Le Carre understands that there is no one lonelier than the double agent: addicted to duplicity and loyal only to himself, he lives in a condition of acute watchfulness. His fiction, with its suspensions, narrative absences and aporias, leaves much unsaid. Even when his novels reach their inevitable resolution, as the genre demands, there is nevertheless a powerful sense of incompleteness, of uncertainty and baffled wonder, as though the spooks themselves are unable to comprehend the events that have just passed, or indeed what they are working for or against. So always in le Carre demystification leads to a greater mystification. Beyond the apparent worst there is a worse suffering.

If le Carre is to be believed, he did not have to search long to find his subject; the secret condition, as he points out, "was imposed on me by birth, under the influence of that monstrous father. Then that brief passage through the secret world sort of institutionalised it." That monstrous father is Ronnie Cornwell, an inveterate conman and recidivist who spent several terms in prison and about whom le Carre wrote so memorably in A Perfect Spy - described by Philip Roth as the most accomplished British novel since the war. Such a claim is not as absurd as it might sound. A Perfect Spy functions on many levels: as a thriller, as a complex family history, as a study in memory, as an exercise in multiple narratives and time shifts; and as a metaphysical quest narrative, where the actual search for a missing spy, Magnus Pym, is mimicked on a more local level by Pym's own internal search for the deceitful father whom he hates but never really knew. In every way, it is exceptional.

There is something appealingly complex in le Carre's willed withdrawal from fashionable society, in his fondness for casting himself in the role of elevated outsider, in his attempt to embrace shipwreck as an ontological condition. To meet le Carre is to meet, on first impression, a lifelong member of the professional middle-upper classes, a tall, handsome, smooth-talking member of the Oxbridge elite. It is a false impression. "I just think that it's a part I put on," he has said. "It never occurs to me that people could imagine I was well born, or that I was secure in the company of the British establishment, because it really isn't so. I mean, I've shafted it for as long as I've been writing."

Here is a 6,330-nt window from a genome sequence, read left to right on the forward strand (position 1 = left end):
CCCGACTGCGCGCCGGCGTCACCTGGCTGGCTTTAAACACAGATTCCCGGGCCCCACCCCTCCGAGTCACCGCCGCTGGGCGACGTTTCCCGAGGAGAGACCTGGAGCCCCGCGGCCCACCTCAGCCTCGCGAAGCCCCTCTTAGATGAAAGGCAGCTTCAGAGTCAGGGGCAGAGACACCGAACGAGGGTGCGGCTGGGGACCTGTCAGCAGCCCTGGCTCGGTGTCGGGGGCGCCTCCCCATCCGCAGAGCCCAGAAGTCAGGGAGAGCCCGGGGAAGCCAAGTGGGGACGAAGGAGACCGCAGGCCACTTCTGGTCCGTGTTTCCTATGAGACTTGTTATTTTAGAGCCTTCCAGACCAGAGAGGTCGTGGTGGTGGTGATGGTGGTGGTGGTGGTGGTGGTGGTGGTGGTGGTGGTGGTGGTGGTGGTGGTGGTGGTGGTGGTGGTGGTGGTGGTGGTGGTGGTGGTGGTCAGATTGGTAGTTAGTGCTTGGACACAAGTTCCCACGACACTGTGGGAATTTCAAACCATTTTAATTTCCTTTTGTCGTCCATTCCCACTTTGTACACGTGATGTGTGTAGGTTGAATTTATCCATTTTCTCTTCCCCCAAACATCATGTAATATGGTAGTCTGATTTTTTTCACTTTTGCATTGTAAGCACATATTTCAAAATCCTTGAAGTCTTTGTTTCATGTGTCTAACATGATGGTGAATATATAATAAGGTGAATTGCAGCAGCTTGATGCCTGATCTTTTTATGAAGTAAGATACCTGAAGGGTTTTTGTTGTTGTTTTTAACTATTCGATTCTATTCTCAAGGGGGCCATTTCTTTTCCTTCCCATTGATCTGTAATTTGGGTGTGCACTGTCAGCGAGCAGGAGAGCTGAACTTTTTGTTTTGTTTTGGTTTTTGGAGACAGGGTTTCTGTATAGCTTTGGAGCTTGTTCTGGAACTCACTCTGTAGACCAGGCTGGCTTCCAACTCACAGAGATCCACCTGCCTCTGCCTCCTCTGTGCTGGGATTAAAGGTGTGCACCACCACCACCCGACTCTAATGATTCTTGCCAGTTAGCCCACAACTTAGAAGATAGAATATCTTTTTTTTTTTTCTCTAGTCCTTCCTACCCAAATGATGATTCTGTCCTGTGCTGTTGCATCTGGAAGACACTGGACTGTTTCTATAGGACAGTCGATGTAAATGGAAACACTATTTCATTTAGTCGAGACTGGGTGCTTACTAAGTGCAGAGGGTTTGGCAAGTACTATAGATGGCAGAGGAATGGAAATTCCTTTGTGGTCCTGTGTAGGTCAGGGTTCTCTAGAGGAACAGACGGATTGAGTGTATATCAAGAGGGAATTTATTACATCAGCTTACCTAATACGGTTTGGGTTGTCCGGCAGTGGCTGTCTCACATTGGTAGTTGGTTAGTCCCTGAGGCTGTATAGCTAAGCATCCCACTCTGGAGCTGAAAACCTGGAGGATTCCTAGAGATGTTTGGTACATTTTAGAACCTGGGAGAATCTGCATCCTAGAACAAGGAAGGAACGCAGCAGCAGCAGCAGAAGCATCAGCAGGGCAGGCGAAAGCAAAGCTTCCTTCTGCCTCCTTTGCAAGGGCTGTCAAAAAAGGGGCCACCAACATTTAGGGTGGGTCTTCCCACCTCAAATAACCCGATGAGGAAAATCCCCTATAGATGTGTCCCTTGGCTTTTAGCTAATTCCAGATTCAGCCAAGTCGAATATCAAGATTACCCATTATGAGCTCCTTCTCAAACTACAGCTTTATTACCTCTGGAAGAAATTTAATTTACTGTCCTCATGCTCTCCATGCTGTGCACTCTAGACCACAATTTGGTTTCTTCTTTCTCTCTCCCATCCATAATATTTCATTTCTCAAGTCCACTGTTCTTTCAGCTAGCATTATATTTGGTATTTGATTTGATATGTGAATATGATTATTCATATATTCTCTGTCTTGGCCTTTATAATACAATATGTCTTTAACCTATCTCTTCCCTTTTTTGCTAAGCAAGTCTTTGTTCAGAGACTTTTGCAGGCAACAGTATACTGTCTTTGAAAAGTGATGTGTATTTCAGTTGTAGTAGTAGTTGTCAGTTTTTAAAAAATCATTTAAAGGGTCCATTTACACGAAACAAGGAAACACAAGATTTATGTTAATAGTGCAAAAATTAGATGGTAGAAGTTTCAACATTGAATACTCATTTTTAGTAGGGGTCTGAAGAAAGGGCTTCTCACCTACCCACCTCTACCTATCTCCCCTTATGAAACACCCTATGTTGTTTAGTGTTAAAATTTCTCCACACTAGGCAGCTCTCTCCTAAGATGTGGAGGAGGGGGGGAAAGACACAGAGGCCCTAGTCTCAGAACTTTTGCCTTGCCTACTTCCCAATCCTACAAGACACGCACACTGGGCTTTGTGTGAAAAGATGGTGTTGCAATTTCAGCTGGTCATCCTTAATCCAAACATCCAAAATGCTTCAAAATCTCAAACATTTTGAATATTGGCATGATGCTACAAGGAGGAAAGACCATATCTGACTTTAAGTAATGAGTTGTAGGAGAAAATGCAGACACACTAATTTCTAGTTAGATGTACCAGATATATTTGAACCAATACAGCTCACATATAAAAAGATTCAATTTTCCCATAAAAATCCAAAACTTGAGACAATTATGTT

So there you have it: le Carre as the loner attracted to labyrinthine institutions and secret conclaves yet paradoxically working at the same time to subvert them; the former Eton schoolmaster and MI6 officer who purports to loathe the social prejudices and class structures of English life; the multi-millionaire, hawkish cold war propagandist who claims to be a man of the left and to despise the "ever-growing gap between the very rich and very poor" in Britain. All these careful contradictions, along with his chaotic, itinerant childhood (Ronnie was always defaulting on his son's school fees) have made le Carre the most gossiped-about writer in England. As a result, he has withdrawn even further.

"I don't think David is secretive in a bad way," says his former agent George Greenfield, through whom le Carre met his second wife, Jane. "I agree he is very elusive and doesn't like to give anything away, particularly to interviewers; but there's more of him in A Perfect Spy than in any other of his books. It's all there."